LAWRENCE — University of Kansas astronomer Greg Rudnick is available to speak with reporters about the fresh discovery of a galaxy under construction.
This week, NASA announced the observation of a galaxy in the process of formation. Nicknamed “Sparky,” the compact galaxy features millions of stars coming into existence at blazing speed. The Hubble and Spitzer space telescopes, along with the W.M. Keck Observatory in Mauna Kea, Hawaii, and the European Space Agency's Herschel space observatory, made the discovery possible. The findings from were published this week in the journal Nature.
“A very surprising thing that we have found out in the past decade is that there is a substantial population of massive galaxies in the distant universe that have not only stopped forming stars but are also a factor of roughly 100 more dense than nearby galaxies of the same mass,” Rudnick said. “These galaxies are absent in the nearby universe. Astronomers have been struggling to learn how these extremely compact galaxies formed. Some candidates have been found, but none of them have been confirmed until now. The work presented in this Nature paper provides the first galaxy in the distant universe that is forming stars rapidly and has the structure and mass to be the formation event of one of the compact dead galaxies. The significance of this result is that they have unambiguously confirmed the distance and determined the gas motions, which are very fast and can only come from a very compact mass distribution.”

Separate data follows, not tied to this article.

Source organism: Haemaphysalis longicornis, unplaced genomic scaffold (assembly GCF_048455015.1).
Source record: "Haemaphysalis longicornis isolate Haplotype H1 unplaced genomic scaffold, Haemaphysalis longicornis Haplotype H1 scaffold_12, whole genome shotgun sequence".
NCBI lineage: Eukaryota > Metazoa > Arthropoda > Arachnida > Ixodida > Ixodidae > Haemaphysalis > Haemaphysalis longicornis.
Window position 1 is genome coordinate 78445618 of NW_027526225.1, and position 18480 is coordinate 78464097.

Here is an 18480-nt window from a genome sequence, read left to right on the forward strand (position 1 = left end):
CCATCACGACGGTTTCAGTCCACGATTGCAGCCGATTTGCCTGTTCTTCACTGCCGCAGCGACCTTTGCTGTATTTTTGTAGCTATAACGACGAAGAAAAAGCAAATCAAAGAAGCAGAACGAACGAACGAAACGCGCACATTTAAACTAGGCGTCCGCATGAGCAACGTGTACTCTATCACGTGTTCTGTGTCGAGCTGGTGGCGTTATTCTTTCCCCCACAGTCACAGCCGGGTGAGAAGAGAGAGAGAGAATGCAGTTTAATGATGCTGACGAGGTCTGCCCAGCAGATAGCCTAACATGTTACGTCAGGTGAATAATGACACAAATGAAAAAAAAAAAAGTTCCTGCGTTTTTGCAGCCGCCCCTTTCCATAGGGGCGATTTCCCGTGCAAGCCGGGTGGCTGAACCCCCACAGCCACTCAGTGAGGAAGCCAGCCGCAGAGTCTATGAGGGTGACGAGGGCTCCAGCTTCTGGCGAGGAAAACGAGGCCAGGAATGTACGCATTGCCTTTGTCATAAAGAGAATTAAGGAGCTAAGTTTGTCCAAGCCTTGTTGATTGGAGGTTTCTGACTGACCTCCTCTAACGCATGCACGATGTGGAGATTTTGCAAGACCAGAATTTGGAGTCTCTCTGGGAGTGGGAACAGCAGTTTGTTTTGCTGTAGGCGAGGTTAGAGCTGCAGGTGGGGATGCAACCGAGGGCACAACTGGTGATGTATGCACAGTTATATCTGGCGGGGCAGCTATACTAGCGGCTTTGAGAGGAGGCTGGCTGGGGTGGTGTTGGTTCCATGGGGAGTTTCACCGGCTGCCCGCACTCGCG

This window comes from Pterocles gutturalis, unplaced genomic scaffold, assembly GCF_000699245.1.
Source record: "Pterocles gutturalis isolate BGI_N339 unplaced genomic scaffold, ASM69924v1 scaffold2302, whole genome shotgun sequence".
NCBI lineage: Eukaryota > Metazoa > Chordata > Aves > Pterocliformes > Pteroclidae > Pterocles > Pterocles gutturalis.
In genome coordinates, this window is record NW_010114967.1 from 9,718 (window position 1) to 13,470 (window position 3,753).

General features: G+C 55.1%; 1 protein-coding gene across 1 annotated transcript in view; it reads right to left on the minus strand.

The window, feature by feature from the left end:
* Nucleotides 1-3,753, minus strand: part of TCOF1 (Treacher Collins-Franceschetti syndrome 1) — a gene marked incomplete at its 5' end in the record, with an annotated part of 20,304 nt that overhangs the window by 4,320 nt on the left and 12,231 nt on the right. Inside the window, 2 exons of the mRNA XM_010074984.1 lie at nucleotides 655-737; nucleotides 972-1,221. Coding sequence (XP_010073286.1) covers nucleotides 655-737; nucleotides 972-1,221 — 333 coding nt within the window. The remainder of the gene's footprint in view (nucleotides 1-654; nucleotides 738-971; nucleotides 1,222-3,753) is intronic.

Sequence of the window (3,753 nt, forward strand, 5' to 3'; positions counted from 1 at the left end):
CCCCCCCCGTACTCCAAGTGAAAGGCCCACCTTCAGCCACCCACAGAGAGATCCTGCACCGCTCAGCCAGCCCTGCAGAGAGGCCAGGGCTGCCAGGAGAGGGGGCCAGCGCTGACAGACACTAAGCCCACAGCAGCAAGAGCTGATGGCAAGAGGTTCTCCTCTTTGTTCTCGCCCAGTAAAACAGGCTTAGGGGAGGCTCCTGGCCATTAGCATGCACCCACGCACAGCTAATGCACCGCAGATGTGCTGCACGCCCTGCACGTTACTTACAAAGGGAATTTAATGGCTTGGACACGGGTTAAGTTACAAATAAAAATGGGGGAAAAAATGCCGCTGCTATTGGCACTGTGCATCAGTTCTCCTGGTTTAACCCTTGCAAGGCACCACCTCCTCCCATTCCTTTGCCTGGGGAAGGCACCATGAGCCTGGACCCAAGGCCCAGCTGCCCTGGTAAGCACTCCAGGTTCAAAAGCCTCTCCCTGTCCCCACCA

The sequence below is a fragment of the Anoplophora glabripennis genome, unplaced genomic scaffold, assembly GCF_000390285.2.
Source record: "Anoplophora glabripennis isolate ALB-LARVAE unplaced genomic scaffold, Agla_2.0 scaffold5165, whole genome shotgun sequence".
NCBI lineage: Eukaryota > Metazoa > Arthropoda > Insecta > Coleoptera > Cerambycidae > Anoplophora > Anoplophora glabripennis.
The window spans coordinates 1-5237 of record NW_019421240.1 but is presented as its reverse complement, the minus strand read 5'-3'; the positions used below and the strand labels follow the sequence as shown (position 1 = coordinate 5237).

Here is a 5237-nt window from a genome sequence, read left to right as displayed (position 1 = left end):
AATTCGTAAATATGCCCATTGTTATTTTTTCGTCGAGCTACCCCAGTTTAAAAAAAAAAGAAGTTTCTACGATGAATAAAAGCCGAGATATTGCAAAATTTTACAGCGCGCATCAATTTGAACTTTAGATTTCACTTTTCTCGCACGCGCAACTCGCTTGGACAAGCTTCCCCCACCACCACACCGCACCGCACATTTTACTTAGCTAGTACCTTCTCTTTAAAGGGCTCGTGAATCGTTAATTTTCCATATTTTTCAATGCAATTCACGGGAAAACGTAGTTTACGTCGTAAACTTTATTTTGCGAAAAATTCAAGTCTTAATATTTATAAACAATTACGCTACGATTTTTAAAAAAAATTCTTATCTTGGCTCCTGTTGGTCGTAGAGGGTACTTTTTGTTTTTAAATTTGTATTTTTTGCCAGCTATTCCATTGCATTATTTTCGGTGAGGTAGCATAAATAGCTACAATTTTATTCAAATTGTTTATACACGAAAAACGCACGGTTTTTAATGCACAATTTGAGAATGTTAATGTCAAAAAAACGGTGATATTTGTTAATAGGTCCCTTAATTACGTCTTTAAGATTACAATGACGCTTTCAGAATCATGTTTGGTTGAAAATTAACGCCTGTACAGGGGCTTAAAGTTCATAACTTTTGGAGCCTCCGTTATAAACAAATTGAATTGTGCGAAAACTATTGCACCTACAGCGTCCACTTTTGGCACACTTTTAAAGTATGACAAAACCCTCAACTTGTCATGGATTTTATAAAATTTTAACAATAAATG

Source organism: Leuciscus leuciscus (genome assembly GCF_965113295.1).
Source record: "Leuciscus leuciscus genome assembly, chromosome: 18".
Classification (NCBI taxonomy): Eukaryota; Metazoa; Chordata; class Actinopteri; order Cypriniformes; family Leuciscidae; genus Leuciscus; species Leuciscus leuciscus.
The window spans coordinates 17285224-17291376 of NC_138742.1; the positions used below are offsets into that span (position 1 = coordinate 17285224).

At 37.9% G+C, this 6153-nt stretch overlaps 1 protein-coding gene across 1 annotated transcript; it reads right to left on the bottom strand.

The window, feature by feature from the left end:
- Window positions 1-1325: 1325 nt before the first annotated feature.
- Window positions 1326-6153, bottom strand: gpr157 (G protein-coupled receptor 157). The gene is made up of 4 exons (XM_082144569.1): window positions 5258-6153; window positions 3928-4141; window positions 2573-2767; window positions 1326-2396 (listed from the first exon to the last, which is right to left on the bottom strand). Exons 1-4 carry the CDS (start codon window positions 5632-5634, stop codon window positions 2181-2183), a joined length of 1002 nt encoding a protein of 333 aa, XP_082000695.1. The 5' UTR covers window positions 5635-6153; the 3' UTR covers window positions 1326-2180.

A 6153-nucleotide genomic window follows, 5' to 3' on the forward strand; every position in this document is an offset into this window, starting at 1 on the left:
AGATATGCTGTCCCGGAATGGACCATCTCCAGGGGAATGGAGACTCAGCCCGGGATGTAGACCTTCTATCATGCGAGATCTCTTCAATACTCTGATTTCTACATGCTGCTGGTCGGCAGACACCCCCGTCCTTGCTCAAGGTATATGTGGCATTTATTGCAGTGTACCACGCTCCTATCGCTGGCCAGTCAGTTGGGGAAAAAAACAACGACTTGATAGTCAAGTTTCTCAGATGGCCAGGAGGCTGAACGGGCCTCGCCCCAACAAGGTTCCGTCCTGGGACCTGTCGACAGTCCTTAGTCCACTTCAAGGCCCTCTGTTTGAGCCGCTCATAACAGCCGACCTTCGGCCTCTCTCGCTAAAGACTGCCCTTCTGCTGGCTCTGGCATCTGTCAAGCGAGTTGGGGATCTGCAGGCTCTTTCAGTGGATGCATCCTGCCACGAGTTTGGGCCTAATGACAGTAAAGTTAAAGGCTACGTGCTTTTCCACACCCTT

Rudnick’s research focus is the growth of mass in galaxies over cosmic time and how this growth is influenced by galaxy environment. An associate professor in the Department of Physics and Astronomy, Rudnick previously served as a Leo Goldberg Fellow at the National Optical Astronomy Observatory in Tucson, Arizona, and a postdoctoral researcher at the Max-Planck-Institute for Astrophysics in Germany.